The Wicca Book of Days for Tuesday, November 10th – Manannan and the Bone Mother

Witchcraft(4 contest of the group)

November 10th

Manannan and the Bone Mother


The Dianic goddess Nicnevin(Nigh Nemhain), also known as the Celtic Bone Mother, is said to ride out on her broom on this night, bringing chaos, confusion and wild weather. A festival for the Celtic sea god Manannan Mac Lir, from whom the Isle of Man takes its name, is also held today. If the night is stormy and seas are high, it is said that instinctive behavior and emotions will prevail over rational thought, while lust will be easily inflamed and sexual passion highly favored, heightened if the moon is full.



On this night, when the subconscious mind come to the fore, your dreams may be especially vivid or significant. Keep a notebook by your bedside so you can note the details of your dreams upon awakening. Look up the content when you can consult a dream interpretation book.


The Wicca Book of Days
Observances, Traditions, and Lore for Every Day of the Year

Selena Eilidh Ash



January, the First Month of the Year of our Goddess, 2019

* happy new year 2019
“Should auld acquaintance be forgot
and never brought to mind?
Should auld acquaintance be forgot
and days of auld lang syne?
For auld lang syne, my dear,
for auld lang syne,
we’ll take a cup of kindness yet,
for auld lang syne.”

–  Robert Burns, Auld Lang Syne


January is the first month of the Gregorian calendar. Its name comes from the two-faced Roman God Janus, ruler of gates and doorways. Its astrological sign Capricorn, the goat (December 21 – January 20), is a cardinal Earth sign ruled by Saturn. Before Julius Caesar hired the astronomer Sosigenes of Alexandria in 46 BCE to reform the calendar, the year began with the Spring Equinox. But the traditional calendar had gotten out of sync with the seasons. The new Julian calendar remained in effect until it too, fell out of sync and was reformed in 1582 by Pope Gregory XIII. The Gregorian calendar is today’s common calendar though some religions still use variations of the Julian calendar.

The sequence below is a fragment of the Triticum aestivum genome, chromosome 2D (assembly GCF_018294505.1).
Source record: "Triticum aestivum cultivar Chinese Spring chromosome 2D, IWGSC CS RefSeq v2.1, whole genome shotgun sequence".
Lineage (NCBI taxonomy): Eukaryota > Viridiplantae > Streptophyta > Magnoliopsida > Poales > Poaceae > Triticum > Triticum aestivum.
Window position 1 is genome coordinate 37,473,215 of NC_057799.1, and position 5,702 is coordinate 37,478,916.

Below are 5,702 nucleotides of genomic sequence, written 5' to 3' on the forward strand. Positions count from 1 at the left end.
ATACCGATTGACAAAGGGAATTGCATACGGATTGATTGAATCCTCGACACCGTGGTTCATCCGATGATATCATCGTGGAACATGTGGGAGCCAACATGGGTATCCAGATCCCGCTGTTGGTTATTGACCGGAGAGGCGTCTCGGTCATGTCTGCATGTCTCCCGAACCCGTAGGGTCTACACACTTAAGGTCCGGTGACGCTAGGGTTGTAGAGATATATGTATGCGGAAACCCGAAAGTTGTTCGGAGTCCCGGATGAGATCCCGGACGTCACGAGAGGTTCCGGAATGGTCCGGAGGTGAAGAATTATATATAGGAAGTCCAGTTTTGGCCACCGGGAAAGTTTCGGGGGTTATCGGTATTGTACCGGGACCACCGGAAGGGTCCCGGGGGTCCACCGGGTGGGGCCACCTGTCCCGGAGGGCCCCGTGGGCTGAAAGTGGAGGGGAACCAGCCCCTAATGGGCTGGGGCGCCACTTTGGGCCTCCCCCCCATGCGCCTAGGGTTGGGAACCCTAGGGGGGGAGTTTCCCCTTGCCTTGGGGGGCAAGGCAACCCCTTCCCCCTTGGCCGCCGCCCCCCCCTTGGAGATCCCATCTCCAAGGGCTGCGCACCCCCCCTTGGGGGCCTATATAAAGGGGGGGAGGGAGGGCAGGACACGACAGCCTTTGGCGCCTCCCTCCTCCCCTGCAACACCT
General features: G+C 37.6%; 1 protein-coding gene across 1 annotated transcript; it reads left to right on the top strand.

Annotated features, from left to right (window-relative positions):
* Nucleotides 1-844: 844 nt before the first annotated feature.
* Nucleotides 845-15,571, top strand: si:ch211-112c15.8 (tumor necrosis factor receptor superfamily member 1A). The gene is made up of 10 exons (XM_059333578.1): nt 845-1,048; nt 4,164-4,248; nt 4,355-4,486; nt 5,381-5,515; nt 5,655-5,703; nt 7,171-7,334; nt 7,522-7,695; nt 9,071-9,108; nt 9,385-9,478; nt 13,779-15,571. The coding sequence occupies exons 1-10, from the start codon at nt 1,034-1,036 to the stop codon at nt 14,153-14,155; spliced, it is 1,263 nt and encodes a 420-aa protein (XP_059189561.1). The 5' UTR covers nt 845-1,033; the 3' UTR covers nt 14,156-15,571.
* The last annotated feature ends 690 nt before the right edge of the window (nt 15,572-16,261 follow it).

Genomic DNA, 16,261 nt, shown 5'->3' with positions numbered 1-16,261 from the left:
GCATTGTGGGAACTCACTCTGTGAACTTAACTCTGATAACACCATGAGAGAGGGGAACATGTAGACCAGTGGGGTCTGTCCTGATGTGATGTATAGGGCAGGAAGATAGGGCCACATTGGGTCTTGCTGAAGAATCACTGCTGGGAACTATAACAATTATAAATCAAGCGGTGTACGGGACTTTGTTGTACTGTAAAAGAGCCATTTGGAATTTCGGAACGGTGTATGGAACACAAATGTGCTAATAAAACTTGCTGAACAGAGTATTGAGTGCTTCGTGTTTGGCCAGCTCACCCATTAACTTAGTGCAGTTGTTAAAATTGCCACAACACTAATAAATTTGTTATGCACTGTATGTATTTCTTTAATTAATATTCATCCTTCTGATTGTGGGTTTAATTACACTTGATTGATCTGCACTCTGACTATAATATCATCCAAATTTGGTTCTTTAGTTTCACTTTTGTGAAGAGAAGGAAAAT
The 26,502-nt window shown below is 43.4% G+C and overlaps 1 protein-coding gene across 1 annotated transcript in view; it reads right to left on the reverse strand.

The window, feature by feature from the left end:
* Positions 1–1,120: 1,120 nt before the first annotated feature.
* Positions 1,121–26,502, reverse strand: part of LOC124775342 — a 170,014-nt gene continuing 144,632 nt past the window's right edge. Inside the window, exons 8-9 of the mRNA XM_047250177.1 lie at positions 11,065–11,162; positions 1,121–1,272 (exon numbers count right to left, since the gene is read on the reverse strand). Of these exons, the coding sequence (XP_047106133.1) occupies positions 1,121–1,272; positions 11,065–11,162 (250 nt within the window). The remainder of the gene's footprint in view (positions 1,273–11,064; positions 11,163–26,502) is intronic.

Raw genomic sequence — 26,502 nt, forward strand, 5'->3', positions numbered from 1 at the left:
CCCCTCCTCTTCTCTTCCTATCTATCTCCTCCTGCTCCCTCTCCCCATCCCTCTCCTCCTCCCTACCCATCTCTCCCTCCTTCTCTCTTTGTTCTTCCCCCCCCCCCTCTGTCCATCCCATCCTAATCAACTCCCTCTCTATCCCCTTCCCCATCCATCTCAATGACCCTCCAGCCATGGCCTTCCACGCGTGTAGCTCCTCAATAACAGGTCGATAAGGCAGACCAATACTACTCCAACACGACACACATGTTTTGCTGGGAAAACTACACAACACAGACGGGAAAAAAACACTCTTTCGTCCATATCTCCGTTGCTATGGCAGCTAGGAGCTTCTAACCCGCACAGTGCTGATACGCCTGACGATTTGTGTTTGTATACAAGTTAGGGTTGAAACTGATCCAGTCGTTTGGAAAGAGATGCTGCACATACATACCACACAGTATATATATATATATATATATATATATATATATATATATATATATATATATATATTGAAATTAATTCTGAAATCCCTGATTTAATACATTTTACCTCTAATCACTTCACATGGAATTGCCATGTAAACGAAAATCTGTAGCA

January, as mentioned earlier, is named for Janus (Ianus), the two-faced Roman God of the doorway, which is the transition point between the safe indoors and the outside world, where anything might happen. Before Janus came to the city, he was Dianus, an Italian Oak God whose consort was the woodland Goddess Diana. The Romans weren’t alone in believing that this opening needed to be protected. The mezuzah, which holds verses from Deuteronomy, is affixed to doors of Jewish houses. Medieval cathedrals feature elaborate facades around their doorways and nearly every Pagan is taught to cut a “doorway” into the energy of the circle.

January brings along with it, a time of new beginnings. New Year’s Day brings with it the tradition of making resolutions for the year. Popular customs include opening the front and back door of the home, a symbolic way of letting the new year in and the old year out. Epiphany or Twelfth Night, falls on January 6 and is the final night of the Christmas season. This night is a time to gather family and friends near a crackling fire, enjoying good and sweets and sharing hopes and wishes for the coming year.